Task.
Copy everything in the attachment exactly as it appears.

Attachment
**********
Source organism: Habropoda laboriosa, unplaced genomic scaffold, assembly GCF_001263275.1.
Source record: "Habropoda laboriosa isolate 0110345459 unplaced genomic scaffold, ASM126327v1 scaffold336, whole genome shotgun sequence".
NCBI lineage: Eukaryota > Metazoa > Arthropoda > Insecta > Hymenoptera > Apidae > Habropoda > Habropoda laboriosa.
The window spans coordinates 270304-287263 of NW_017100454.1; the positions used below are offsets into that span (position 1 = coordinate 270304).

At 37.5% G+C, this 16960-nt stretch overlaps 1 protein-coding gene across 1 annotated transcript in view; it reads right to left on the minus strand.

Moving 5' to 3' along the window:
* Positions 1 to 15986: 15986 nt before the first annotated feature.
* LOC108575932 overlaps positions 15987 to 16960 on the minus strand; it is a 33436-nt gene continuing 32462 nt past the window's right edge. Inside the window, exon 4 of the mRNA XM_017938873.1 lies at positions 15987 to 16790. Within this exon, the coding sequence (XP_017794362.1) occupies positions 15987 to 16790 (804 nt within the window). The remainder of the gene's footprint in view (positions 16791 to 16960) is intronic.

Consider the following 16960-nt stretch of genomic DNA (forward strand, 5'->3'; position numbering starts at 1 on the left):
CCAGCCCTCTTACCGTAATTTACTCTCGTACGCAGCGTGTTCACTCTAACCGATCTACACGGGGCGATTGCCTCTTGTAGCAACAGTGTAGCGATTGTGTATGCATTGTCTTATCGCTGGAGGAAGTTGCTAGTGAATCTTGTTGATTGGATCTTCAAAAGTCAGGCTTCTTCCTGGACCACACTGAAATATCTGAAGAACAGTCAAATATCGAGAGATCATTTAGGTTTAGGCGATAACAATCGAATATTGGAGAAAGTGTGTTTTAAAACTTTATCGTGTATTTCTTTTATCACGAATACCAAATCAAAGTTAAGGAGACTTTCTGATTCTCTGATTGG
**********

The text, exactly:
Source organism: Habropoda laboriosa, unplaced genomic scaffold, assembly GCF_001263275.1.
Source record: "Habropoda laboriosa isolate 0110345459 unplaced genomic scaffold, ASM126327v1 scaffold336, whole genome shotgun sequence".
NCBI lineage: Eukaryota > Metazoa > Arthropoda > Insecta > Hymenoptera > Apidae > Habropoda > Habropoda laboriosa.
The window spans coordinates 270304-287263 of NW_017100454.1; the positions used below are offsets into that span (position 1 = coordinate 270304).

At 37.5% G+C, this 16960-nt stretch overlaps 1 protein-coding gene across 1 annotated transcript in view; it reads right to left on the minus strand.

Moving 5' to 3' along the window:
* Positions 1 to 15986: 15986 nt before the first annotated feature.
* LOC108575932 overlaps positions 15987 to 16960 on the minus strand; it is a 33436-nt gene continuing 32462 nt past the window's right edge. Inside the window, exon 4 of the mRNA XM_017938873.1 lies at positions 15987 to 16790. Within this exon, the coding sequence (XP_017794362.1) occupies positions 15987 to 16790 (804 nt within the window). The remainder of the gene's footprint in view (positions 16791 to 16960) is intronic.

Consider the following 16960-nt stretch of genomic DNA (forward strand, 5'->3'; position numbering starts at 1 on the left):
CCAGCCCTCTTACCGTAATTTACTCTCGTACGCAGCGTGTTCACTCTAACCGATCTACACGGGGCGATTGCCTCTTGTAGCAACAGTGTAGCGATTGTGTATGCATTGTCTTATCGCTGGAGGAAGTTGCTAGTGAATCTTGTTGATTGGATCTTCAAAAGTCAGGCTTCTTCCTGGACCACACTGAAATATCTGAAGAACAGTCAAATATCGAGAGATCATTTAGGTTTAGGCGATAACAATCGAATATTGGAGAAAGTGTGTTTTAAAACTTTATCGTGTATTTCTTTTATCACGAATACCAAATCAAAGTTAAGGAGACTTTCTGATTCTCTGATTGG